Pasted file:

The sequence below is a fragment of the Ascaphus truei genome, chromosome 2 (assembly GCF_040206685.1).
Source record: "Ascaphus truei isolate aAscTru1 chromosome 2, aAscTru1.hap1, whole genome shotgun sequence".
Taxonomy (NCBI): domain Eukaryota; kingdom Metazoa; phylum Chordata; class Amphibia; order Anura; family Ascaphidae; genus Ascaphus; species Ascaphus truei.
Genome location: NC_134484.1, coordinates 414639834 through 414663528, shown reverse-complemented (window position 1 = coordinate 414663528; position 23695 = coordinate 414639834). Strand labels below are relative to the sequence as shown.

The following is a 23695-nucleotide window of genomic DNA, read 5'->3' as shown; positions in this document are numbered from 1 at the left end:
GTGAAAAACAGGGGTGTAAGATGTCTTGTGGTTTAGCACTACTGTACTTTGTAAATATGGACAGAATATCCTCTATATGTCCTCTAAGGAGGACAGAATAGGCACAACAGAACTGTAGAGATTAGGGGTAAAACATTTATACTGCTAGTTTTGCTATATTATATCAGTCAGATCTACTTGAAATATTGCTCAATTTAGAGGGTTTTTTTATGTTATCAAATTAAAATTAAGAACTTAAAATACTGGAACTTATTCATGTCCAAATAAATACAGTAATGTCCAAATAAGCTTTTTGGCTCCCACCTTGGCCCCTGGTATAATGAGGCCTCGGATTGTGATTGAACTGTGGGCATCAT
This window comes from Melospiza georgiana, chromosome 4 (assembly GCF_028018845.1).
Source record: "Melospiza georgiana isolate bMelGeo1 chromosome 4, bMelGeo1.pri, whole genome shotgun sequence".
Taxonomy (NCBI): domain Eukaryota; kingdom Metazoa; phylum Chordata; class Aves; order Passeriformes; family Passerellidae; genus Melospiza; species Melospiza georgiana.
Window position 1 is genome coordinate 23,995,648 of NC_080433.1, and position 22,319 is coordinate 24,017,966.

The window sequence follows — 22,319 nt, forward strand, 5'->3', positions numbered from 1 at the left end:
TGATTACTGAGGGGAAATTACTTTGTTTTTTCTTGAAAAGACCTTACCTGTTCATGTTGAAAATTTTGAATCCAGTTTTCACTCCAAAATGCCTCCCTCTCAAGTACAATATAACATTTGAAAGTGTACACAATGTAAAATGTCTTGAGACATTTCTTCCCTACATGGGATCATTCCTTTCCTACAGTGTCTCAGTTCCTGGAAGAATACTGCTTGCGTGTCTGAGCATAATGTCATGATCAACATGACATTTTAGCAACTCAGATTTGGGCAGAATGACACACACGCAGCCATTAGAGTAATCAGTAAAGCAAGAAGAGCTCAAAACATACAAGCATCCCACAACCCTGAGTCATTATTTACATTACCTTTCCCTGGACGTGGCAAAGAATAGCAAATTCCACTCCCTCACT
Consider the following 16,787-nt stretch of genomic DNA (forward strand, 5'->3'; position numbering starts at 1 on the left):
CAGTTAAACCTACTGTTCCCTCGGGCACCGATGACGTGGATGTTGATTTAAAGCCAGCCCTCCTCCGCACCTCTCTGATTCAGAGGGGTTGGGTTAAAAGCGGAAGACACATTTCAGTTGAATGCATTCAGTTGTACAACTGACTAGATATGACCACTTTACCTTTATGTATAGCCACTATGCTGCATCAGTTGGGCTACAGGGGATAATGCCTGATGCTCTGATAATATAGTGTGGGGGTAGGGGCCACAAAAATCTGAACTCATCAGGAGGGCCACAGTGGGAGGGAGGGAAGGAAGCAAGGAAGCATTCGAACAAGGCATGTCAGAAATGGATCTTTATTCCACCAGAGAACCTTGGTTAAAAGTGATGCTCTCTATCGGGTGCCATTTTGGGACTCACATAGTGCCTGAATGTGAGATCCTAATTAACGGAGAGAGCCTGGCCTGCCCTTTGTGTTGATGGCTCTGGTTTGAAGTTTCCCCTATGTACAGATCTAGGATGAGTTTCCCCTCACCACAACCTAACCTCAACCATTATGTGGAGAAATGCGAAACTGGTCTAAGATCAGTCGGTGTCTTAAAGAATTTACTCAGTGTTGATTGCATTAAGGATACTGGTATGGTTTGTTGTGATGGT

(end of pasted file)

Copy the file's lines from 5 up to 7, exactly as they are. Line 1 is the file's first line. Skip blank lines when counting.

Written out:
The following is a 23695-nucleotide window of genomic DNA, read 5'->3' as shown; positions in this document are numbered from 1 at the left end:
GTGAAAAACAGGGGTGTAAGATGTCTTGTGGTTTAGCACTACTGTACTTTGTAAATATGGACAGAATATCCTCTATATGTCCTCTAAGGAGGACAGAATAGGCACAACAGAACTGTAGAGATTAGGGGTAAAACATTTATACTGCTAGTTTTGCTATATTATATCAGTCAGATCTACTTGAAATATTGCTCAATTTAGAGGGTTTTTTTATGTTATCAAATTAAAATTAAGAACTTAAAATACTGGAACTTATTCATGTCCAAATAAATACAGTAATGTCCAAATAAGCTTTTTGGCTCCCACCTTGGCCCCTGGTATAATGAGGCCTCGGATTGTGATTGAACTGTGGGCATCAT
This window comes from Melospiza georgiana, chromosome 4 (assembly GCF_028018845.1).